Friday 23 April 2021
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‘Geingob is a very important figure’ – Huang

Since his arrest this week, Jack Huang’s relationship with President Hage Geingob has been talk of the town. Although innocent until proven guilty by a court of law, talks are rife that his proximity to power could directly/indirectly have made it easy for him to get bail.
The Patriot’s editor Mathias Haufiku in December interviewed Huang on several issues ranging from business to personal ties with the President.
Please note: This is just part of the interview conducted back then.
TP: Tell us more about your relationship with the President…
JH: I met Dr Geingob during his time as Minister of Trade and Industry. He came to Oshikango for a visit and my factory was one of the places he visited – that is how we met. I do not know whether he [Geingob] takes me as a friend but for me he is a very important figure. Our communication is not for business purposes, but for the scholarship program I run through which Namibian students are sent to China on fully paid scholarships to the best universities for studies. That is our area of focus when we interact.
TP: What about African Sunrise Investments?
JH: That is the only business we have together. We formed the company in 2014 before he even became the President. Both of us are not involved in the day-to-day management of this company.
TP: So who manages it?
JH: One of the shareholders is the son of his ex-wife [the late Loini Geingos], Helmuth. He manages the company on a daily basis. After the reports surfaced about African Sunrise we became stricter about our daily operations to ensure greater transparency.
TP: On talks that your ties with the President makes doing business easier for you in Namibia…
JH: Let me give you my very honest answer, ever since I came to Namibia I never got any state projects…not a single one! Everything I do is my own investments.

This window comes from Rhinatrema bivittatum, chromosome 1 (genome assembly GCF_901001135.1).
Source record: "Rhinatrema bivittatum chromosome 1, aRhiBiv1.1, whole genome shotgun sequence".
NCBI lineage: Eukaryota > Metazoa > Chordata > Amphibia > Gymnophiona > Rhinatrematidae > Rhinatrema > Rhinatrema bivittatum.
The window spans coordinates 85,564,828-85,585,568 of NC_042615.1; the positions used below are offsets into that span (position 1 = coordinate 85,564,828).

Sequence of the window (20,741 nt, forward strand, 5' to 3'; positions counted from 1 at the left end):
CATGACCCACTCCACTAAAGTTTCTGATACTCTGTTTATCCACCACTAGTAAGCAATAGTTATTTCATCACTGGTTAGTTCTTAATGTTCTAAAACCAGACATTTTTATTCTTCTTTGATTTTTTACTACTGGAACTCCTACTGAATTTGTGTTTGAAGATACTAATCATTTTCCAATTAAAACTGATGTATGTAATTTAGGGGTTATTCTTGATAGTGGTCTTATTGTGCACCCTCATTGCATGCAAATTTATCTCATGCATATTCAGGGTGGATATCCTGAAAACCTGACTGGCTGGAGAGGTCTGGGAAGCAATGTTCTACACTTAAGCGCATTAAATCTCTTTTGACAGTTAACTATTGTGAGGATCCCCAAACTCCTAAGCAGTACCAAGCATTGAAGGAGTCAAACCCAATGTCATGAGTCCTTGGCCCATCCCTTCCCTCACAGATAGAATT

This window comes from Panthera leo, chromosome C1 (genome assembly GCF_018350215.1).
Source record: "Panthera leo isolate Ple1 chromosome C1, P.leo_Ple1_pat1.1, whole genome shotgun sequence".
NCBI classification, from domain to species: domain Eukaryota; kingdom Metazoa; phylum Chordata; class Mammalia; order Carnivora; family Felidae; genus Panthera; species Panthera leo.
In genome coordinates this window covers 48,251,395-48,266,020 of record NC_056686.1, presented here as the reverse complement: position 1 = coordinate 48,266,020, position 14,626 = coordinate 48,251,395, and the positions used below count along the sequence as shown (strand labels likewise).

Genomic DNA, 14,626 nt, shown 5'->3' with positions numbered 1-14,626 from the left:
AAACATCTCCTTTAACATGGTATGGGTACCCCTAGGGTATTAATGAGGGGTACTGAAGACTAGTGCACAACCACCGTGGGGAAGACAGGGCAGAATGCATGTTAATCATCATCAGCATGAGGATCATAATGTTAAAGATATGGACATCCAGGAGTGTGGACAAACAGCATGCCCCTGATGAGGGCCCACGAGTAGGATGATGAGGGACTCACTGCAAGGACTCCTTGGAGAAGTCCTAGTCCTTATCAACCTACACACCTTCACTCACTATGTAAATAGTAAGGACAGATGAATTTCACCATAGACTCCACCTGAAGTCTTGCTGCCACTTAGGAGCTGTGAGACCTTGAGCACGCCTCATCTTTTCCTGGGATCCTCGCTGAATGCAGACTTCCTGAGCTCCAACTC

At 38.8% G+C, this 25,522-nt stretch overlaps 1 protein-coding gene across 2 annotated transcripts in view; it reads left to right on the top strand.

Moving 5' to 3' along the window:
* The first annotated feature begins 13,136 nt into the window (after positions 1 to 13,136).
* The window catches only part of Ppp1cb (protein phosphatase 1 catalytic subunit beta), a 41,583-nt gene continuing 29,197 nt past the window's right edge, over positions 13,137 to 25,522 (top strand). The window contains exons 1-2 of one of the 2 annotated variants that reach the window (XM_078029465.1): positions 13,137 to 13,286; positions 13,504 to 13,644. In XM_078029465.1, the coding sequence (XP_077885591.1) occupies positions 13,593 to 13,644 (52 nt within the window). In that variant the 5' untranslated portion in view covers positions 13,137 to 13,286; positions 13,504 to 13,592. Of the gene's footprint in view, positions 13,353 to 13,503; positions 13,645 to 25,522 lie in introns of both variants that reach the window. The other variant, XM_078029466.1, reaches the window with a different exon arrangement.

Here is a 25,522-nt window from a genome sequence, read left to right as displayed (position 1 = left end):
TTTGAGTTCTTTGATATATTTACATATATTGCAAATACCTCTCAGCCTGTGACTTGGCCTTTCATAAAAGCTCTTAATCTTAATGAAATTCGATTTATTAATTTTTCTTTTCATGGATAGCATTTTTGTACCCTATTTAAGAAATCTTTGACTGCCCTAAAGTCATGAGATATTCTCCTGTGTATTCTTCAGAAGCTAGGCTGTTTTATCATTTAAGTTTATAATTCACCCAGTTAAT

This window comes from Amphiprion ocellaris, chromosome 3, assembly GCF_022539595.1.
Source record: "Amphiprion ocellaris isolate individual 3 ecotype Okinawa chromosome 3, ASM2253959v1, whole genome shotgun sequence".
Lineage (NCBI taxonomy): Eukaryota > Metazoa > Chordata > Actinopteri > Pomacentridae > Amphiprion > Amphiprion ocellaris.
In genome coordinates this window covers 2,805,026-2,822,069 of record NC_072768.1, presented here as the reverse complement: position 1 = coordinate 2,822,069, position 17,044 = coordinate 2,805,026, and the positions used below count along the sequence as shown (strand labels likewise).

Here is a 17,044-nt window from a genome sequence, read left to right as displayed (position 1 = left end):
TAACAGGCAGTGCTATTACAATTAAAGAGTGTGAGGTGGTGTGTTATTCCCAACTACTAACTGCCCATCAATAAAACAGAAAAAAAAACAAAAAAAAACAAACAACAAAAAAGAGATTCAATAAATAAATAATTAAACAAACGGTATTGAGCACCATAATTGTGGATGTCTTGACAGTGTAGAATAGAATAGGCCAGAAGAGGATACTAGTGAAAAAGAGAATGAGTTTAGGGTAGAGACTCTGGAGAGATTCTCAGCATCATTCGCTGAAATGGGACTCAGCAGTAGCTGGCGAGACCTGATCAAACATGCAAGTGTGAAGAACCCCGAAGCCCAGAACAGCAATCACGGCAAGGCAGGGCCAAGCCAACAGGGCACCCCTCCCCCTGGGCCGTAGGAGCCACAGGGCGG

TP: But did you ever bid for any state contracts?
JH: Yes. According to Namibia’s laws we are allowed to bid as long as we obey the laws, but I can assure you that until this day we never got a Government job.
TP: So do you feel you are being unfairly targeted because of your ties with the President?
JH: Uhhhhhhmmm, all I can say is that the people who twist the truth make me uncomfortable and despondent. I know there are some individuals who want to set me up but I am confident for the future because everything I ever did in Namibia is legal and it benefits Namibia.
TP: What is your take on Chinese businessmen who are involved in money laundering in Namibia?
JH: It is not my place to comment on that but I condemn it. Namibia’s banking rules are clear and they must be obeyed. We maintain that if you do business in Namibia you must comply with the laws, therefore we condemn any illegal activities occurring in Namibia. For some Chinese businesspeople the obstacle is the language barrier. I suggest that Namibia’s customs department, banks, investment coordination centres and the Chinese business community should cooperate to enhance the promotion of laws. Government and the Chinese business community can cooperate to translate laws into Chinese languages so that more Chinese can know the laws so that they can be complia

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